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Mortgage News Letter

Mortgage News Daily

Mortgage Rates Unchanged Heading Into Holiday Week
Fri, 17 Nov 2017 22:28:42 GMT

Mortgage rates barely budged today--not too surprising considering today's bond market levels (which underlie rates) were roughly in line with yesterday's. The average lender is quoting conventional 30yr fixed rates of 4.0% or slightly lower for top tier scenarios. Movement has been minimal since October with day-over-day change most frequently occurring at the "cost" level. In other words, bond markets don't move enough every day for lenders to change interest rates by their standard 0.125% increments. Instead, the cost (or rebate) associated with any given rate serves as a fine-tuning adjustment. The cost is typically calculated based on a percentage of the loan amount. It can move by more than half a perfect in some cases ($500 for every $100k borrowed) before it would make sense for some more

Mortgage Rates Slightly Higher
Thu, 16 Nov 2017 22:17:30 GMT

Mortgage rates moved higher today, but the changes were minimal for most lenders. Bond markets (which underlie interest rates) have been searching for inspiration recently and largely coming up short. This morning contained several economic reports and the House passed its tax bill in the afternoon, but none of those events caused much of a stir for bonds. In fact, all of the bond market movement responsible for today's higher rates occurred during Asian and European trading hours. When US traders got in for the day, bonds were almost perfectly sideways through 3pm. With next week bringing the Thanksgiving holiday and with the Senate not even taking up the tax bill debate until the following week (they're out all of next week), it's fair to wonder how much worse the lack of inspiration will more

Mortgage Rates Lower After Inflation Data
Wed, 15 Nov 2017 21:09:03 GMT

Mortgage rates fell today, largely in response to the past two days of bond market improvement. In other words, lenders had been keeping their guard up ahead of today's key inflation data (The Consumer Price Index, or "CPI"). While it's true that a strong CPI report had the potential to push rates back to the highest levels since this summer, today's data wasn't strong enough. In fact, most of the metrics were roughly in line with forecasts. Still, the strength and resilience in bond markets shouldn't be discounted . Bonds also digested strong Retail Sales data and managed to maintain stronger levels achieved overnight. In general, "strength" in bond markets translates to lower mortgage rates, although there can be some lag between the two. Most lenders continue quoting conventional 30yr fixed more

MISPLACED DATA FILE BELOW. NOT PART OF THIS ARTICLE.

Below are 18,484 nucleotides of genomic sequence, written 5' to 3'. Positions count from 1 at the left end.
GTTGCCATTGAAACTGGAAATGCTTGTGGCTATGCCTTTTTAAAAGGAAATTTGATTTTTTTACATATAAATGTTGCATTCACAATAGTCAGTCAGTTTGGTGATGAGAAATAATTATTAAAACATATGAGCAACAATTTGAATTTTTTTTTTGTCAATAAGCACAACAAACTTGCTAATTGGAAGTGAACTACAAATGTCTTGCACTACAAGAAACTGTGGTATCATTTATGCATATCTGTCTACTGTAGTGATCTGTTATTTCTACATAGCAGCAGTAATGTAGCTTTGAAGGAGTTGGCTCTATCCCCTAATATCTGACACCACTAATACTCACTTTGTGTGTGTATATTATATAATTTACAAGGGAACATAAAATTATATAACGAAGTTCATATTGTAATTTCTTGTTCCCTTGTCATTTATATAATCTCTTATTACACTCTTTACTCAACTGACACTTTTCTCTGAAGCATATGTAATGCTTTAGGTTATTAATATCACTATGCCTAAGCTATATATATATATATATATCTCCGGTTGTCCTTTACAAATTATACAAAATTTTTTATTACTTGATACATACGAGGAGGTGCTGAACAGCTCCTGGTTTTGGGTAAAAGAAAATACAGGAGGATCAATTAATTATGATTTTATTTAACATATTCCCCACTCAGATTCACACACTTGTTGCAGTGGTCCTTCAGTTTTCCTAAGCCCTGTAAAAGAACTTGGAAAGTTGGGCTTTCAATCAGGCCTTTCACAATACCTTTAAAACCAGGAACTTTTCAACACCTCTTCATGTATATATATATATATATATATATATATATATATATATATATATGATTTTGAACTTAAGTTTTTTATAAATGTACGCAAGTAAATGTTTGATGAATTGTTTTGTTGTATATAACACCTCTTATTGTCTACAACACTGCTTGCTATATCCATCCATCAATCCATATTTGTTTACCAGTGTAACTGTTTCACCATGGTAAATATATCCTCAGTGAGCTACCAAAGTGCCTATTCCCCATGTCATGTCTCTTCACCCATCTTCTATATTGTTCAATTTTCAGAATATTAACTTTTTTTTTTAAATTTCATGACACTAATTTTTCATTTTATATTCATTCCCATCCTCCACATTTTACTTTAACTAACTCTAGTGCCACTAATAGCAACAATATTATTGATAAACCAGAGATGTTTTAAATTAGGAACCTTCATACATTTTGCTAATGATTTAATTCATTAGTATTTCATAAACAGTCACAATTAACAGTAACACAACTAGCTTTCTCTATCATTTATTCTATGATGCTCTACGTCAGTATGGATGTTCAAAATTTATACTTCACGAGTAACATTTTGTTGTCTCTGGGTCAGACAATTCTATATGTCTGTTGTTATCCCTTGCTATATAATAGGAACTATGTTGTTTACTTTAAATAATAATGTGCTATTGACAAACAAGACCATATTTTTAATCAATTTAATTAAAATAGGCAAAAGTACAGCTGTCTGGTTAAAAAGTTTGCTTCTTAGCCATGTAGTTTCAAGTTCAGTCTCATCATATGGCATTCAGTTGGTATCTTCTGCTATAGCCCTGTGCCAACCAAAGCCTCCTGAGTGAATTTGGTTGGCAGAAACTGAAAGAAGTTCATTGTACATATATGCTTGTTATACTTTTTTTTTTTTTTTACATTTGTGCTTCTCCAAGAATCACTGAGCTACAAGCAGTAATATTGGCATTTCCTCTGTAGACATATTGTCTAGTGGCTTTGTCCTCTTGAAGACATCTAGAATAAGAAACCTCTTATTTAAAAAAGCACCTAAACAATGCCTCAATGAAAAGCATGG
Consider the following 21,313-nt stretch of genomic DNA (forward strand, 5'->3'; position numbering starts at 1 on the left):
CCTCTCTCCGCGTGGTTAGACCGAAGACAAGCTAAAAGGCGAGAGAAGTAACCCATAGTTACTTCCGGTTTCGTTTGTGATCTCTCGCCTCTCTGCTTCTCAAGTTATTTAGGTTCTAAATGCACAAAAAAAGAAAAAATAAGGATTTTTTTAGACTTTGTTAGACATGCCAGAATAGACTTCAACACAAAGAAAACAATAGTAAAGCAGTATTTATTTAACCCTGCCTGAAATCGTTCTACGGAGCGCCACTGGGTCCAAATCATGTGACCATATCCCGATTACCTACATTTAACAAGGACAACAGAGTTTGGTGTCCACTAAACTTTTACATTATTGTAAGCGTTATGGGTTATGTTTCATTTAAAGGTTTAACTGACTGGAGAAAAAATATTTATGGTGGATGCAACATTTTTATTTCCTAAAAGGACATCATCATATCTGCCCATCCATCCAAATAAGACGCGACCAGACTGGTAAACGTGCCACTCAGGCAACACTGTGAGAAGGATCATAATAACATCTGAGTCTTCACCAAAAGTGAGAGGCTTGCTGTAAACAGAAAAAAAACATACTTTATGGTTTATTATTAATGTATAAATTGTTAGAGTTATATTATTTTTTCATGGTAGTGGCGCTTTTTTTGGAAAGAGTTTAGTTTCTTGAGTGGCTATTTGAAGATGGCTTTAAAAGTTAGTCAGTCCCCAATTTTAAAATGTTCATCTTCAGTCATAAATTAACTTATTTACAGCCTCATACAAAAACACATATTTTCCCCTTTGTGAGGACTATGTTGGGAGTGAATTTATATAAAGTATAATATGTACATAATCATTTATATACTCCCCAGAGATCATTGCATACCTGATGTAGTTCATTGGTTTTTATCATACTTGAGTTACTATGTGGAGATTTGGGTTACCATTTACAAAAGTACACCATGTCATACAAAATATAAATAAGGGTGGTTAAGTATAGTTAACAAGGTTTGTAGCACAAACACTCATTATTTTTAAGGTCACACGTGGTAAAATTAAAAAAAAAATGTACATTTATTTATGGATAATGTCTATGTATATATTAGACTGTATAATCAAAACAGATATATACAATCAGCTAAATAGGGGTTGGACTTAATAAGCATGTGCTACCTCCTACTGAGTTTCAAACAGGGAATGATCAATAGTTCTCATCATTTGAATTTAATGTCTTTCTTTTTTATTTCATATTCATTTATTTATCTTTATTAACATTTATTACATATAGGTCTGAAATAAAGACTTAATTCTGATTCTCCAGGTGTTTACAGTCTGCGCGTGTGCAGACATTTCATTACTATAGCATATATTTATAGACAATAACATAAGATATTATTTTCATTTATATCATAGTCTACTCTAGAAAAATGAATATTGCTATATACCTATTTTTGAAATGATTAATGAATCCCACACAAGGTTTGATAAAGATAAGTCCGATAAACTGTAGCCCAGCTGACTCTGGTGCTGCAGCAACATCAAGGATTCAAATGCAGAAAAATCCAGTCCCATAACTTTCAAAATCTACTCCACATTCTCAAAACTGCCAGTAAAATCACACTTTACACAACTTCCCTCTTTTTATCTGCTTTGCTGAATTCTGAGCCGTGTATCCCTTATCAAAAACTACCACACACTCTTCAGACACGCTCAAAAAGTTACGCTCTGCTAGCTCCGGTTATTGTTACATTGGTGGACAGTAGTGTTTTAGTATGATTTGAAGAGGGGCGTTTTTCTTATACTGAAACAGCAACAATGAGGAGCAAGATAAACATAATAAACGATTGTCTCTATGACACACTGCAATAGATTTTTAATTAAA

Mortgage Rates Mixed Depending on Lender; Volatility Ahead
Tue, 14 Nov 2017 21:46:34 GMT

Mortgage rates didn't move much today, despite moderate improvements in bond markets. Typically, stronger bond markets result in lower rates, but if anything, more lenders moved into slightly weaker territory. That has a lot to do with the fact that bonds were in weaker territory around the time most lenders put out the first rate sheets of the day. With bonds improving in the afternoon, several lenders have issued mid-day reprices, bringing their rate sheets more in line with the underlying market. In a broader sense, if we're not seeing widespread participation in mid-day reprices (and we're not), it's because underlying markets have yet to definitively overcome the slow, steady trend toward higher rates over the past few months. Tomorrow morning's Consumer Price Index brings the risk of more

Mortgage Rates Sideways to Slightly Higher
Mon, 13 Nov 2017 22:53:15 GMT

Mortgage rates were unchanged to slightly higher today, keeping them in line with their highest levels in more than 2 weeks, depending on the lender. Bond markets (which underlie mortgage rates) were in slightly better shape this morning, but that failed to translate to rate sheet improvements due to bond market weakness on Friday afternoon. There were no significant economic reports or market moving headlines for bonds/rates today, but that will quickly change as the week progresses. Wednesday brings a key inflation report--the Consumer Price Index (CPI). Markets are also interested in any meaningful tax bill headlines, including the vote scheduled for the House version of the bill on Thursday. Amid this potential volatility, it's safer to assume the recent trend toward higher rates will remain more